Strong Case For Consumer Discretionary ETFs

Strong Case For Consumer Discretionary ETFs

The labor market and ongoing U.S. economic growth are good news for this sector.

Reviewed by: Gary Stringer
Edited by: Gary Stringer

Economic growth in the U.S. may be slowing, but it will still outpace the growth rate seen in other developed foreign markets.

To investors, that means looking toward U.S. sectors filled with companies that generate the majority of their revenue domestically rather than from foreign economies. One such sector is consumer discretionary.

The U.S. economy does not rely on exports nearly as much as other developed economies. For example, the U.S. only derives about 12% of GDP from exports, while countries like Germany (46%), and China (20%) rely far more on the health of foreign economies.



Furthermore, continued strength in the U.S. labor market will support growth in spending, which should also benefit the consumer discretionary sector. The prime age employment/population ratio (our favored employment measure) has increased to 79.90%, which is close to the 2007 prefinancial crisis high (Exhibit 2).

The U.S. labor force gains roughly 100,000 new entrants each month due to population growth. With nearly 7 million open jobs in the U.S., our economy has plenty of capacity both in available jobs and in available workers.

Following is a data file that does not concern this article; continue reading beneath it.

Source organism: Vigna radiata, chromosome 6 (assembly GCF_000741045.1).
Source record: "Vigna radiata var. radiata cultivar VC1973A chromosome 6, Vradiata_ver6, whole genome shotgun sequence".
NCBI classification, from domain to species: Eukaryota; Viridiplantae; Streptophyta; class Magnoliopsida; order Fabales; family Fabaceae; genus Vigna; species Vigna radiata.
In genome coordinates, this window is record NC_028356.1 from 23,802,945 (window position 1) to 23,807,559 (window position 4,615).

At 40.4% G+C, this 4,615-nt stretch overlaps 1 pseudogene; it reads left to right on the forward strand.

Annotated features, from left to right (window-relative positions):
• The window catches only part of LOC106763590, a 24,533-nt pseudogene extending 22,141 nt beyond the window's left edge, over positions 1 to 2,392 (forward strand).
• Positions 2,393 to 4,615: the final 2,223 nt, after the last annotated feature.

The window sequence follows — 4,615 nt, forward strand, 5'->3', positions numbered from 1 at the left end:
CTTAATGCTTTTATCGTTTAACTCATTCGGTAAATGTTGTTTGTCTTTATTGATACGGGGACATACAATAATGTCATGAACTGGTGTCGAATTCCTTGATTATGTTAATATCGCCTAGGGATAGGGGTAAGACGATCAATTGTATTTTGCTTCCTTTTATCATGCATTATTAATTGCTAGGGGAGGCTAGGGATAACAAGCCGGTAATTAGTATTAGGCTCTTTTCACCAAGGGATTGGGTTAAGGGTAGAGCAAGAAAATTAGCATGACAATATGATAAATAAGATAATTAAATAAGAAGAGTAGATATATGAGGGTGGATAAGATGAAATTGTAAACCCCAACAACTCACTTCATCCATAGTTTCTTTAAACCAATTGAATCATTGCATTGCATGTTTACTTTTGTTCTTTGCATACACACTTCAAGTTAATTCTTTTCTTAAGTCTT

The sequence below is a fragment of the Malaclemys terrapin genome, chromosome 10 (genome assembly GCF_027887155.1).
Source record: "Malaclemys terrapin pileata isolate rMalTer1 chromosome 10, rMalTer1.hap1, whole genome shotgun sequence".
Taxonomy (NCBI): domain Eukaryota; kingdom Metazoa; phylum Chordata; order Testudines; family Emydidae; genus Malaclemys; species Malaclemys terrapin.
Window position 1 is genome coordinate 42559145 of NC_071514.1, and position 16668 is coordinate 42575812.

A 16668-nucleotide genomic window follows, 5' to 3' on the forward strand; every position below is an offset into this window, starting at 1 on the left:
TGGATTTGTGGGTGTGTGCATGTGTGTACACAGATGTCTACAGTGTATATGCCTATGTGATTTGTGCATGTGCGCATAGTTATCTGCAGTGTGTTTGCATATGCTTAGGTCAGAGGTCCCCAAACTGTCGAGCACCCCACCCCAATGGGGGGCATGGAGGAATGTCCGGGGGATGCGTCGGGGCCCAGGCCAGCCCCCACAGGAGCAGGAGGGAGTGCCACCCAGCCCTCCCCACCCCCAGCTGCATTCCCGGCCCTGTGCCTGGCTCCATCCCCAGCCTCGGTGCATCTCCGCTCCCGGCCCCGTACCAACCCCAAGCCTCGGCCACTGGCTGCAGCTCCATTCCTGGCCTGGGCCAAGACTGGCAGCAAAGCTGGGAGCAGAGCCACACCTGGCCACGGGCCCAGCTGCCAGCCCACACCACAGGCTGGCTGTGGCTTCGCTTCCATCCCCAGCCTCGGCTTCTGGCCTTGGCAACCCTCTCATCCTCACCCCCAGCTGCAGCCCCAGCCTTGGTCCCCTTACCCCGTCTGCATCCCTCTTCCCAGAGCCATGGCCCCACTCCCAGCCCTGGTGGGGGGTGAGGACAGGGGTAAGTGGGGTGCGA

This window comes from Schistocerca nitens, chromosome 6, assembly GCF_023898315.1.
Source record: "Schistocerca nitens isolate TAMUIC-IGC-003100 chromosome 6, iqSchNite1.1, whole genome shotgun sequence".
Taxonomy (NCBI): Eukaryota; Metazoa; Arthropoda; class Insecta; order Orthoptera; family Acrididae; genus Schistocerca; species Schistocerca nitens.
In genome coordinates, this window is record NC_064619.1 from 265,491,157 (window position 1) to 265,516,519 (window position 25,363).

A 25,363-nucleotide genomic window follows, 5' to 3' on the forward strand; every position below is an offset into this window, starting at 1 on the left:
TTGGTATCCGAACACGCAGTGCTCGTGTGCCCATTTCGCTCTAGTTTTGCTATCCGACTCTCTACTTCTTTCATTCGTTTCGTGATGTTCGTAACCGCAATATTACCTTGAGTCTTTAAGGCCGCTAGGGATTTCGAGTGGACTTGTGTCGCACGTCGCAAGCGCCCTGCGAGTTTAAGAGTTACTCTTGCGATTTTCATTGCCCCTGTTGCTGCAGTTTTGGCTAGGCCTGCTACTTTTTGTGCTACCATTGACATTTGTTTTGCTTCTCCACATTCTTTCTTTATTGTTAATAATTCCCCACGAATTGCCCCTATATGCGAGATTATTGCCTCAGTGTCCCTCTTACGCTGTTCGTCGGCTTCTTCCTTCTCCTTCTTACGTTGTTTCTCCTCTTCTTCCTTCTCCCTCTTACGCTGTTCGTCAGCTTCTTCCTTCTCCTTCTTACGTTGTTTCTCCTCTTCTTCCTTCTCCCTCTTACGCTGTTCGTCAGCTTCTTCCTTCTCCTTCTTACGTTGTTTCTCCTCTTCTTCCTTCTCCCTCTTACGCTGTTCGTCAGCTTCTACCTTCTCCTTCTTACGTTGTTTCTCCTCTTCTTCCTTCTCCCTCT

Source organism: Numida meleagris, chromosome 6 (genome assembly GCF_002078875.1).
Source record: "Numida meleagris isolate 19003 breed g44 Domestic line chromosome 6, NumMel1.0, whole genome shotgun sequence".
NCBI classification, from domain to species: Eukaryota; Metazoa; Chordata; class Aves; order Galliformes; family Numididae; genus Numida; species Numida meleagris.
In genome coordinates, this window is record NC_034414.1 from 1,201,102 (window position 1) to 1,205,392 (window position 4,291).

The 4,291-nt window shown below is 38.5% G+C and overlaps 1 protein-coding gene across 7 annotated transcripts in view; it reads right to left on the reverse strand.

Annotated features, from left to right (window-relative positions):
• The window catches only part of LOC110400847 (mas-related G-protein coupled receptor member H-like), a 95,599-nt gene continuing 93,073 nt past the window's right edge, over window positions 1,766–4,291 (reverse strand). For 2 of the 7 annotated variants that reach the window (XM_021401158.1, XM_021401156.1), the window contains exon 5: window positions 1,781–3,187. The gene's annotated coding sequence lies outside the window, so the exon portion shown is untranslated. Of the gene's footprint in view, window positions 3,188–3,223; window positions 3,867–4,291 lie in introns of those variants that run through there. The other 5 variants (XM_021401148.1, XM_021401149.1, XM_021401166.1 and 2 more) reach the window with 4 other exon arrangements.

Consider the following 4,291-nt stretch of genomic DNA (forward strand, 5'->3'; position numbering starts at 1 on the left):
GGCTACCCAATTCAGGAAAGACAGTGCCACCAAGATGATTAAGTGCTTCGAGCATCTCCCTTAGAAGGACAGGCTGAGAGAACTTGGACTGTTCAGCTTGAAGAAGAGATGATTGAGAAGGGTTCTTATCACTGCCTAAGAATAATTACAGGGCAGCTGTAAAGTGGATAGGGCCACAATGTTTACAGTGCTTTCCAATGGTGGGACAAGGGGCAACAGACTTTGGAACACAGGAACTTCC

ETF Choices

There are several options for investors looking to add a dedicated consumer discretionary ETF to their portfolios. A few of those options include the iShares Evolved U.S. Discretionary Spending ETF (IEDI), the Consumer Discretionary Select SPDR Fund (XLY) and the Invesco S&P 500 Equal Weight Consumer Discretionary ETF (RCD).

These funds offer different access to the sector.

XLY is the classic in the space, tracking a market-cap-weighted index of consumer discretionary stocks drawn from the S&P 500. It has an expense ratio of 0.13%. RCD tracks an equal-weighted index of S&P 500 consumer discretionary stocks for 0.40% in fees, and IEDI is an actively managed portfolio focused on the discretionary spending sector that relies on an algorithm for stock classification, according to It’s a methodology that groups companies based on business similarities. It costs 0.18%.

At the time of writing, Stringer Asset Management held XLY among its universe of ETFs included in its suite of ETF Portfolios. Stringer Asset Management is a Memphis, Tennessee third-party investment manager and ETF strategist. Contact Stringer Asset Management at 901-800-2956 or at [email protected]. For a complete list of relevant disclosures, please click here.

Gary Stringer is president and chief investment officer of Memphis, Tennessee-based Stringer Asser Management.